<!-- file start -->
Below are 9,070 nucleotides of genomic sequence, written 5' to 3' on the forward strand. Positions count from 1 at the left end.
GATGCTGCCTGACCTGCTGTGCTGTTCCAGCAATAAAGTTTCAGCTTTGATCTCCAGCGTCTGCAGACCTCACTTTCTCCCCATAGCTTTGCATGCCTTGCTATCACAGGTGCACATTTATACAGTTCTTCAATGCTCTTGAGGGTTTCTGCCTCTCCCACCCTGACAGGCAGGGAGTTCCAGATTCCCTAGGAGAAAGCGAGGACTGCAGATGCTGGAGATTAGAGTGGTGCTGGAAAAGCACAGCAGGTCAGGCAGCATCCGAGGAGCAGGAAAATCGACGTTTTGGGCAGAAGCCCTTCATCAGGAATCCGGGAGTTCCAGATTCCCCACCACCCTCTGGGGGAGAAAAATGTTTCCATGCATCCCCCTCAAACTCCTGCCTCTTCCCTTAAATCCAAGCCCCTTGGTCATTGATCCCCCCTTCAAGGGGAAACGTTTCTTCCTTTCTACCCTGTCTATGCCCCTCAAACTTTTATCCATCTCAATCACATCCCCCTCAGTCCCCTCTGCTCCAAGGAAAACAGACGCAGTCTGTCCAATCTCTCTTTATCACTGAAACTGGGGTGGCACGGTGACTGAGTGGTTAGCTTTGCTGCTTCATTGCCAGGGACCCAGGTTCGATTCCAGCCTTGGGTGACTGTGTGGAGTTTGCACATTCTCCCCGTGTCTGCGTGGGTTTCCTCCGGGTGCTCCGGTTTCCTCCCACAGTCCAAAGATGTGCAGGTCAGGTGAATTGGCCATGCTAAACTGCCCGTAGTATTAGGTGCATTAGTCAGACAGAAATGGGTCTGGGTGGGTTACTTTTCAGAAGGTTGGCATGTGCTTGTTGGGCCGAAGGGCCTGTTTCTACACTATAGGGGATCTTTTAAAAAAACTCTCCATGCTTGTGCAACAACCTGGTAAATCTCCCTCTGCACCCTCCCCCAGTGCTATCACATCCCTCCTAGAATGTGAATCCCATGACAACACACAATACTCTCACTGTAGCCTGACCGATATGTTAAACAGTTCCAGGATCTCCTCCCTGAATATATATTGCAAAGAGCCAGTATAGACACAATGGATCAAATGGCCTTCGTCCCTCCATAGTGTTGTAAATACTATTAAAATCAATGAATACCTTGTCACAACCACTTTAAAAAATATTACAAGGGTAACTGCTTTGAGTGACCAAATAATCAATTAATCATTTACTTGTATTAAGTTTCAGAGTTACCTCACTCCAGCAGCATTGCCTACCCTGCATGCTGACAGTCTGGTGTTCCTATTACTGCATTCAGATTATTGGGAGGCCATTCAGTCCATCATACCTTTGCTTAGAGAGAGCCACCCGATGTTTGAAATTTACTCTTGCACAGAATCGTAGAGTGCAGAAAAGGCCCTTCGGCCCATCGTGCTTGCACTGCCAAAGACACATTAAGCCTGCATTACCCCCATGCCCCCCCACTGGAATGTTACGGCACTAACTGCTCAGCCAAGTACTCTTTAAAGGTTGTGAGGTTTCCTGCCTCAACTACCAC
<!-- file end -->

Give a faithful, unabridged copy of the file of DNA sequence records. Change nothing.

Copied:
Below are 9,070 nucleotides of genomic sequence, written 5' to 3' on the forward strand. Positions count from 1 at the left end.
GATGCTGCCTGACCTGCTGTGCTGTTCCAGCAATAAAGTTTCAGCTTTGATCTCCAGCGTCTGCAGACCTCACTTTCTCCCCATAGCTTTGCATGCCTTGCTATCACAGGTGCACATTTATACAGTTCTTCAATGCTCTTGAGGGTTTCTGCCTCTCCCACCCTGACAGGCAGGGAGTTCCAGATTCCCTAGGAGAAAGCGAGGACTGCAGATGCTGGAGATTAGAGTGGTGCTGGAAAAGCACAGCAGGTCAGGCAGCATCCGAGGAGCAGGAAAATCGACGTTTTGGGCAGAAGCCCTTCATCAGGAATCCGGGAGTTCCAGATTCCCCACCACCCTCTGGGGGAGAAAAATGTTTCCATGCATCCCCCTCAAACTCCTGCCTCTTCCCTTAAATCCAAGCCCCTTGGTCATTGATCCCCCCTTCAAGGGGAAACGTTTCTTCCTTTCTACCCTGTCTATGCCCCTCAAACTTTTATCCATCTCAATCACATCCCCCTCAGTCCCCTCTGCTCCAAGGAAAACAGACGCAGTCTGTCCAATCTCTCTTTATCACTGAAACTGGGGTGGCACGGTGACTGAGTGGTTAGCTTTGCTGCTTCATTGCCAGGGACCCAGGTTCGATTCCAGCCTTGGGTGACTGTGTGGAGTTTGCACATTCTCCCCGTGTCTGCGTGGGTTTCCTCCGGGTGCTCCGGTTTCCTCCCACAGTCCAAAGATGTGCAGGTCAGGTGAATTGGCCATGCTAAACTGCCCGTAGTATTAGGTGCATTAGTCAGACAGAAATGGGTCTGGGTGGGTTACTTTTCAGAAGGTTGGCATGTGCTTGTTGGGCCGAAGGGCCTGTTTCTACACTATAGGGGATCTTTTAAAAAAACTCTCCATGCTTGTGCAACAACCTGGTAAATCTCCCTCTGCACCCTCCCCCAGTGCTATCACATCCCTCCTAGAATGTGAATCCCATGACAACACACAATACTCTCACTGTAGCCTGACCGATATGTTAAACAGTTCCAGGATCTCCTCCCTGAATATATATTGCAAAGAGCCAGTATAGACACAATGGATCAAATGGCCTTCGTCCCTCCATAGTGTTGTAAATACTATTAAAATCAATGAATACCTTGTCACAACCACTTTAAAAAATATTACAAGGGTAACTGCTTTGAGTGACCAAATAATCAATTAATCATTTACTTGTATTAAGTTTCAGAGTTACCTCACTCCAGCAGCATTGCCTACCCTGCATGCTGACAGTCTGGTGTTCCTATTACTGCATTCAGATTATTGGGAGGCCATTCAGTCCATCATACCTTTGCTTAGAGAGAGCCACCCGATGTTTGAAATTTACTCTTGCACAGAATCGTAGAGTGCAGAAAAGGCCCTTCGGCCCATCGTGCTTGCACTGCCAAAGACACATTAAGCCTGCATTACCCCCATGCCCCCCCACTGGAATGTTACGGCACTAACTGCTCAGCCAAGTACTCTTTAAAGGTTGTGAGGTTTCCTGCCTCAACTACCAC